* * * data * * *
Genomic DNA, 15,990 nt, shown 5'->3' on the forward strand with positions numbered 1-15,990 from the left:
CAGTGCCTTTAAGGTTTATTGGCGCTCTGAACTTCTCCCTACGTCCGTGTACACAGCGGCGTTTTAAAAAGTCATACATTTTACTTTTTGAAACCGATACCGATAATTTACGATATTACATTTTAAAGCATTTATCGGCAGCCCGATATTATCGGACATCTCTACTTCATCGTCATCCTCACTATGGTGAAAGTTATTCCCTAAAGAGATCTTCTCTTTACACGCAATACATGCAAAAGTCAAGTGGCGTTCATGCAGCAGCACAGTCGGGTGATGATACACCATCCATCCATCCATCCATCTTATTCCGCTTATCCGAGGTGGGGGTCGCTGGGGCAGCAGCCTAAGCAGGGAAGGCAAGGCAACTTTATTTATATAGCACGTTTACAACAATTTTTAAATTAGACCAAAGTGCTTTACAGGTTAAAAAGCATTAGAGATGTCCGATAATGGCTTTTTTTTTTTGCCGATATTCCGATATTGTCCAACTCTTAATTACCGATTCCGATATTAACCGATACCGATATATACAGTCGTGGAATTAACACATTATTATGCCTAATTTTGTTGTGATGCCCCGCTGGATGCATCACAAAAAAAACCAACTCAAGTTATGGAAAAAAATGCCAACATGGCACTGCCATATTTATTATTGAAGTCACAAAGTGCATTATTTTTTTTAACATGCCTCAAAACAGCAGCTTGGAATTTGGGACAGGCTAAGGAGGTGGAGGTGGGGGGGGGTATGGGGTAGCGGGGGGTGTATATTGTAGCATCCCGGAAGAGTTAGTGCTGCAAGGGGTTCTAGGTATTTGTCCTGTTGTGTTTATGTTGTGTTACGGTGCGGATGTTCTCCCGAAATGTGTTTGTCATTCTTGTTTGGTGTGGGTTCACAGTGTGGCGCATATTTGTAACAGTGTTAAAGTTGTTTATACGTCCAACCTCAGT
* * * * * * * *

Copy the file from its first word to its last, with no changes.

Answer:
Genomic DNA, 15,990 nt, shown 5'->3' on the forward strand with positions numbered 1-15,990 from the left:
CAGTGCCTTTAAGGTTTATTGGCGCTCTGAACTTCTCCCTACGTCCGTGTACACAGCGGCGTTTTAAAAAGTCATACATTTTACTTTTTGAAACCGATACCGATAATTTACGATATTACATTTTAAAGCATTTATCGGCAGCCCGATATTATCGGACATCTCTACTTCATCGTCATCCTCACTATGGTGAAAGTTATTCCCTAAAGAGATCTTCTCTTTACACGCAATACATGCAAAAGTCAAGTGGCGTTCATGCAGCAGCACAGTCGGGTGATGATACACCATCCATCCATCCATCCATCTTATTCCGCTTATCCGAGGTGGGGGTCGCTGGGGCAGCAGCCTAAGCAGGGAAGGCAAGGCAACTTTATTTATATAGCACGTTTACAACAATTTTTAAATTAGACCAAAGTGCTTTACAGGTTAAAAAGCATTAGAGATGTCCGATAATGGCTTTTTTTTTTTGCCGATATTCCGATATTGTCCAACTCTTAATTACCGATTCCGATATTAACCGATACCGATATATACAGTCGTGGAATTAACACATTATTATGCCTAATTTTGTTGTGATGCCCCGCTGGATGCATCACAAAAAAAACCAACTCAAGTTATGGAAAAAAATGCCAACATGGCACTGCCATATTTATTATTGAAGTCACAAAGTGCATTATTTTTTTTAACATGCCTCAAAACAGCAGCTTGGAATTTGGGACAGGCTAAGGAGGTGGAGGTGGGGGGGGGTATGGGGTAGCGGGGGGTGTATATTGTAGCATCCCGGAAGAGTTAGTGCTGCAAGGGGTTCTAGGTATTTGTCCTGTTGTGTTTATGTTGTGTTACGGTGCGGATGTTCTCCCGAAATGTGTTTGTCATTCTTGTTTGGTGTGGGTTCACAGTGTGGCGCATATTTGTAACAGTGTTAAAGTTGTTTATACGTCCAACCTCAGT